A recent lesson from Commodity Trading 101.
On Monday, the May futures contract for West Texas Intermediate crude oil lost almost $59 per barrel during the day’s trade. It started the day at $18.27/barrel. So, at some point, it was “worth” a NEGATIVE $40.32 per barrel. I have occasionally spoken about the “fairness” of the Board of Trade prices since there cannot be a price unless there is an actual buyer and an actual seller. So, this means that someone sold this number of negative $40.32/barrel and someone else bought it. Keep in mind that each contract is 1,000 barrels, meaning on just one contract, someone lost close to $59,000 on Monday. Who knows what level they originally bought it, or how many contracts they “owned” when trading started Monday.
The reasons behind all this dramatic action are somewhat complicated, but it has to do with the delivery mechanism of any commodity on a board of trade. In the details of the contracts, there are provisions for making delivery if you are “short” a commodity as well as provisions for taking delivery if you are “long” a commodity. My understanding is that the entity that was long the May futures contract had no ability to accept delivery, and the “official” delivery location was completely full, so they couldn’t store it either. Their options were very limited, they had to get out of their contract(s), and not take delivery.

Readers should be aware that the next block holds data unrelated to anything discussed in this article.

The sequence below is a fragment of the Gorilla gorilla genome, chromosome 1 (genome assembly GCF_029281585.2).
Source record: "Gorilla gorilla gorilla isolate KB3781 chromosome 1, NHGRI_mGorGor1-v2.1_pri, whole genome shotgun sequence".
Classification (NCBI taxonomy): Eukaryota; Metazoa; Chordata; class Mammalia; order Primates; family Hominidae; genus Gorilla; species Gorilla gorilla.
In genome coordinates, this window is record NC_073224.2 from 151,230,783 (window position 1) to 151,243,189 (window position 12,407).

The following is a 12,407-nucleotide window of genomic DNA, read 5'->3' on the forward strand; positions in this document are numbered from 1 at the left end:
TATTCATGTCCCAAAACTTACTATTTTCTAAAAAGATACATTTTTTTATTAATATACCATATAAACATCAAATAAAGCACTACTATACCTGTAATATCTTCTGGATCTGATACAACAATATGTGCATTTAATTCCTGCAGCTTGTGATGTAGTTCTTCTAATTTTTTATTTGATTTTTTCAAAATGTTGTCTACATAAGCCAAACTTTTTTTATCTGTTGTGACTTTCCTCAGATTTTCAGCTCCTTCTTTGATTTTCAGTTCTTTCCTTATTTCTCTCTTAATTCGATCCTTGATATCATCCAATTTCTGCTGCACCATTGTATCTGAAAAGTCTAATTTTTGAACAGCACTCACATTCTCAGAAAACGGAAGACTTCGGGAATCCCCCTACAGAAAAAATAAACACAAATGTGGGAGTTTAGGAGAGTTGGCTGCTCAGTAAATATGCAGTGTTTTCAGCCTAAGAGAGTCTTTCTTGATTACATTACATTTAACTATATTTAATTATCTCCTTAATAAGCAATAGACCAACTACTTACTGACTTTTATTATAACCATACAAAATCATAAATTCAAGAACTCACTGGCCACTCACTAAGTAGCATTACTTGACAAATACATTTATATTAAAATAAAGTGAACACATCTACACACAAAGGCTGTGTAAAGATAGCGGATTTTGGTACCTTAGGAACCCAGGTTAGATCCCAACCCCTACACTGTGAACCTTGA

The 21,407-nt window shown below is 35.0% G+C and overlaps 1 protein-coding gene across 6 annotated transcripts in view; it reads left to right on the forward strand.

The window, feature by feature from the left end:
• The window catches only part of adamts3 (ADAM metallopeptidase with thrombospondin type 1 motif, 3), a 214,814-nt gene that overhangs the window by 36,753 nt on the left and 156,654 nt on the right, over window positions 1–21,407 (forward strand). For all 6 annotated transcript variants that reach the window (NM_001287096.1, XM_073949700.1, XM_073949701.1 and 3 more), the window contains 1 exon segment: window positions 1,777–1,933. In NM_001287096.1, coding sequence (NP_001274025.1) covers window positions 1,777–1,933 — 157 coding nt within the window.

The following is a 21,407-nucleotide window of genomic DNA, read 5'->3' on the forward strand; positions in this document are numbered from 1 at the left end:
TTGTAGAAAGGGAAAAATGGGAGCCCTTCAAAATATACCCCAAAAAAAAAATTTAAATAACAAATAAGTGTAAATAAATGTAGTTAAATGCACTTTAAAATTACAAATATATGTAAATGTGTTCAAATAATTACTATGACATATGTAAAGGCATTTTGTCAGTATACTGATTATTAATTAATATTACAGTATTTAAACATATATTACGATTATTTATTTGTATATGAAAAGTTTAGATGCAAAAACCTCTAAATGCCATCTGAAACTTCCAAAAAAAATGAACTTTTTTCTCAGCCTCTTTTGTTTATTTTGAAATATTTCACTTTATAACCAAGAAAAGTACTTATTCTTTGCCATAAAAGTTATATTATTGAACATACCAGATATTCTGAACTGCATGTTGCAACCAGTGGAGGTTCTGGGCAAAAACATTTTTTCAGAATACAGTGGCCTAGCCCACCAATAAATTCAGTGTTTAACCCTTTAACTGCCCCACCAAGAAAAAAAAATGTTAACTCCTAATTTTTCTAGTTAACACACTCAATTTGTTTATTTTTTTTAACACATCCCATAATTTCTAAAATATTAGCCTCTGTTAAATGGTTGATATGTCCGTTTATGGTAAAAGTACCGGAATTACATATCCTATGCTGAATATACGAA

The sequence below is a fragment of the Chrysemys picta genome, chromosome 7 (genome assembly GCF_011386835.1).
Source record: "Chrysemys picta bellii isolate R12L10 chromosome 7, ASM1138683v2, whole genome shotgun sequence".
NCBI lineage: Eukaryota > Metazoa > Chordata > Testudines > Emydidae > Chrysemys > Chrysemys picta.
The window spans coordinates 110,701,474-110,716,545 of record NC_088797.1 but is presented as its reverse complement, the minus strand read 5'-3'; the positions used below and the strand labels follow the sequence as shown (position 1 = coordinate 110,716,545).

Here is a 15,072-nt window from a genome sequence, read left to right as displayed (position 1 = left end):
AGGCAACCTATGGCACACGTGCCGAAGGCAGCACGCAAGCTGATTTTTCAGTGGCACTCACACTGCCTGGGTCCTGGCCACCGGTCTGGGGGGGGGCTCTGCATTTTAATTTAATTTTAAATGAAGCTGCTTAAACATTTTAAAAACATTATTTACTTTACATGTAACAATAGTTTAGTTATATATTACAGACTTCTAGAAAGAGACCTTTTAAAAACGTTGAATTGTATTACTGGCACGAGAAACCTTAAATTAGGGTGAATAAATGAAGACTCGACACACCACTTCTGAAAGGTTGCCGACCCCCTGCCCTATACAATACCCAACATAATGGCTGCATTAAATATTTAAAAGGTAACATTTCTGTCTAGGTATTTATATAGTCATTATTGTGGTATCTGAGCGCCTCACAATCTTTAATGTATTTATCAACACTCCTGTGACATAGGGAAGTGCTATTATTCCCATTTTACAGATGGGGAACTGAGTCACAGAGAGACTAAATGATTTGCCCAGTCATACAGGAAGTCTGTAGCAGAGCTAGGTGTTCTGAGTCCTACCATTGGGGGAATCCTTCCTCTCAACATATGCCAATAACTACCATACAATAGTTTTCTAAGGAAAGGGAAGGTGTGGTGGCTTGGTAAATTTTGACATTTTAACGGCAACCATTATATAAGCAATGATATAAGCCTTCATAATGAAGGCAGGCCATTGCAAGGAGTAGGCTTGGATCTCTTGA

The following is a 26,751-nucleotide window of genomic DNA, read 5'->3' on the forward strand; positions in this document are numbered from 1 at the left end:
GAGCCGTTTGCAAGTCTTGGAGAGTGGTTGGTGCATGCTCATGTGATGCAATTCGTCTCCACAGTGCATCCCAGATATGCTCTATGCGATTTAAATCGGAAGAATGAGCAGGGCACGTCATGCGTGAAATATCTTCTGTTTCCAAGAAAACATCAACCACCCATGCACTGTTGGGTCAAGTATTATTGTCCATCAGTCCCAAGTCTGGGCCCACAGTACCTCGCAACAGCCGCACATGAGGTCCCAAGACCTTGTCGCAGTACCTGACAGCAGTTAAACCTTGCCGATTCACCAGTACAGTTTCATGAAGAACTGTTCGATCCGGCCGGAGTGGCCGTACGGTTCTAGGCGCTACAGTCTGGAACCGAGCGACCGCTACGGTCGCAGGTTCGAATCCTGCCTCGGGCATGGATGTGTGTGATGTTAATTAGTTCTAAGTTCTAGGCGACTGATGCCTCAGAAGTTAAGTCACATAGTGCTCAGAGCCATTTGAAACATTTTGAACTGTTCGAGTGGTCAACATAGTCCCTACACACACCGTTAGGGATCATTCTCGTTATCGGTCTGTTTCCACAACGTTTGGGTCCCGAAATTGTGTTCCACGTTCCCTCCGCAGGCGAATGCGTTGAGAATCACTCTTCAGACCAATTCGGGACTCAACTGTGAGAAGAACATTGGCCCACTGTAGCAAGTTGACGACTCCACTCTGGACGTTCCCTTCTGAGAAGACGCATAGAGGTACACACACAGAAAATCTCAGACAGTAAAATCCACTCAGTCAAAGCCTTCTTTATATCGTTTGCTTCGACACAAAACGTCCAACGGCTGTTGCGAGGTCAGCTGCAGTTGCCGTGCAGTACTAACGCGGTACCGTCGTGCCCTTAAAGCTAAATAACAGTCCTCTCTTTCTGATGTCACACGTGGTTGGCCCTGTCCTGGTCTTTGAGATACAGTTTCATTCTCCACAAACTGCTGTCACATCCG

Occasionally, we have situations where we have to remind customers of their deadline to price or roll a contract tied to the Board of Trade. This is a good example of why we do that. If you are “long” futures, you don’t want to be forced to send trucks to a warehouse in Chicago to pick up 5,000 bushels of corn or soybeans. The economics rarely, if ever, work out well.
The same holds for our merchandising team. As we are buying cash grain, we are hedging it by selling in Chicago, and therefore becoming “short”. We want to be out of that position before it enters the “delivery period”. The last thing we want to do is be forced to deliver grain to some warehouse in Chicago. It would be cost-prohibitive. So, we either roll it to a month further out, or we sell cash grain and lift our hedge.